Bilberry drinks have been popular in Sweden for centuries. Apparently 17% of the country is covered with bilberry bushes and given Sweden's allemansrätten (the right to roam and forage for food) it is not surprising that Swedes have made the most of the little dark berries.
Bilberries have many different names including:
• whortleberries (some parts of England)
• blaeberries (some parts of Scotland)
• fraughans (Ireland)
• huckleberries (some parts of America)
• mustikat (Finland)
• blåbär (Sweden)*
*Confusingly the same word, blåbär, is used in Sweden for blueberries and bilberries.
Whatever they are called, the berries all come from vaccinium myrtillus, a small wiry shrub growing densely on heaths and in mountain areas in cold climates all over the world, including northern Europe, Canada and even in cold areas in Australia.
Bilberry cordial (syrup) is a popular drink in Sweden. Traditionally in the winter Swedish children were encouraged to drink bilberry juice in the winter because it is high in vitamin C, which was difficult to get from other sources during Sweden's long harsh winters. In fact, bilberries are high in fibre, have 4 times as much vitamin C as oranges and they have huge amounts of antioxidants.
Although vitamin C is now available from other sources in the winter, bilberry juice is still popular because it makes an excellent breakfast drink and when heated it is a good winter warmer.
Make your own
If you are fortunate enough to have enough bilberries growing near you, then you could make your own bilberry cordial. It is easy to make and if you make your own you can control the amount of sugar added. More…
We compared three brands that are available from specialist stores and online in the UK and elsewhere in Europe:
• Blåbär 100%
• Tillmans of Sweden
Tillmans of Sweden and IKEA both have sugar, water and other additives and are intended to be diluted about 1:4 or 1:5. Blåbär 100%, as the name implies, is made entirely from bilberries with no additives of any kind.
Picking the bilberries is an arduous process as they grow close to the ground and so a special rake, called a scrabbler, is required to separate the berries from the plants and the undergrowth. A good bilberry picker can pick about 70 kg (150 lb) of berries per day.
The bilberries are squeezed as soon as possible after picking and then filtered. Apparently a bottle of Blåbär 100% contains the juice from an average of 2,300 berries.
Undiluted bilberry juice
Blåbär 100% is the only one of the three that is suitable for drinking undiluted. It is best served very slightly chilled and in a wine glass. On opening the bottle the aroma of the bilberries is immediately apparent, but it's not a drink that will appeal to most people for casual swigging because it is quite sharp, harsh and dry.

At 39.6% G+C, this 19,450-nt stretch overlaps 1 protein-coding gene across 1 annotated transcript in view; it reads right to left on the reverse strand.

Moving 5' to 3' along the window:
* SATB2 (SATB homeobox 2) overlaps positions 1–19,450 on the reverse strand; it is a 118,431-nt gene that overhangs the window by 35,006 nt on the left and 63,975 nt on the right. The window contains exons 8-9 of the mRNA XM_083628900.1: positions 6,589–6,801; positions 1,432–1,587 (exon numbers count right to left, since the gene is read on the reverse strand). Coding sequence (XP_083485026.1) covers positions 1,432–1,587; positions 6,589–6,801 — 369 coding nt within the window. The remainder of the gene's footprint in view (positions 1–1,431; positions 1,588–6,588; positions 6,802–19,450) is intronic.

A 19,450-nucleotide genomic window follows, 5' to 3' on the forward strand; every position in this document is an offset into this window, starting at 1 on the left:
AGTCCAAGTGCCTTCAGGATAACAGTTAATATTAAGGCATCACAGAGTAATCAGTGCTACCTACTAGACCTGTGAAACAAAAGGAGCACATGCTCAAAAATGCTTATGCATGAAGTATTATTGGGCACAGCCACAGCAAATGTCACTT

However, like many red wines, drinking it with food is a very different experience. It goes particularly well with venison and is a good alterantive to a robust red wine. Indeed it was offered as a non-alcoholic drink at the wedding of Crown Princess Victoria in 2010.
Diluted bilberry juice makes an ideal breakfast drink and a refreshing change from orange juice. It is also nice as a warm drink on a cold winter's day.
We tested the three brands. In our first test, all three drinks were served diluted with boiling water. Tillmans and IKEA's were diluted according to the instructions on the bottles. We added a teaspoon of sugar to Blåbär 100% and, as it doesn't have any instructions about serving diluted we was diluted it 1:8, which on paper would make it the same strength as the other two. In practice we found that made it a bit too weak and so we found it needed diluting 1:3 or 1:4.
In our second test, all three drinks were diluted with cold water and served at breakfast. IKEA's and Tillman's were diluted according to the instructions on their bottles and Blåbär 100% was diluted 1:3, but this time no sugar was added.
Marks out of 10
|Tillmans of Sweden||9|
All three made pleasant drinks whether served hot or cold. Although Tillmans of Sweden came out best on both tests, all three were very pleasant. IKEA's slipped into last place simply because it didn't have quite as much bilberry flavour as the other two. (Note that Blåbär 100% comes with a crown top, which is not as convenient for storing as a screw top.)
Lapponia, a Finnish company, make a bilberry liqueur called Mustikka. It is available online and from specialist stores. It is a pleasant after-dinner drink.
Bilberry juice for cooking
Clearly the advantage of Blåbär 100% over other two popular brands is that there nothing is added to the juice, because once something is added the process can't be reversed. As a result it is always my first choice for cooking.
I especially like to use Blåbär 100% in place of red wine when cooking. For instance, try our recipe for hjortfilé med blåbärsåsjortfilé med blåbärsås (venison with bilberry sauce) shown above or viltgryta med blåbär och gnocchi (game stew with bilberries and gnocchi), which may seem a strange combination but it works really well and provides an easy yet impressive dish.
Across the other side of the pond, Bleu d'ici is a good alternative. It is also made from 100% wild berries but they are naturally sweeter than their Swedish cousins. More…
Tillmans of Sweden produce the best bilberry breakfast juice. Blåbär 100% and Bleu d'ici are best for cooking.
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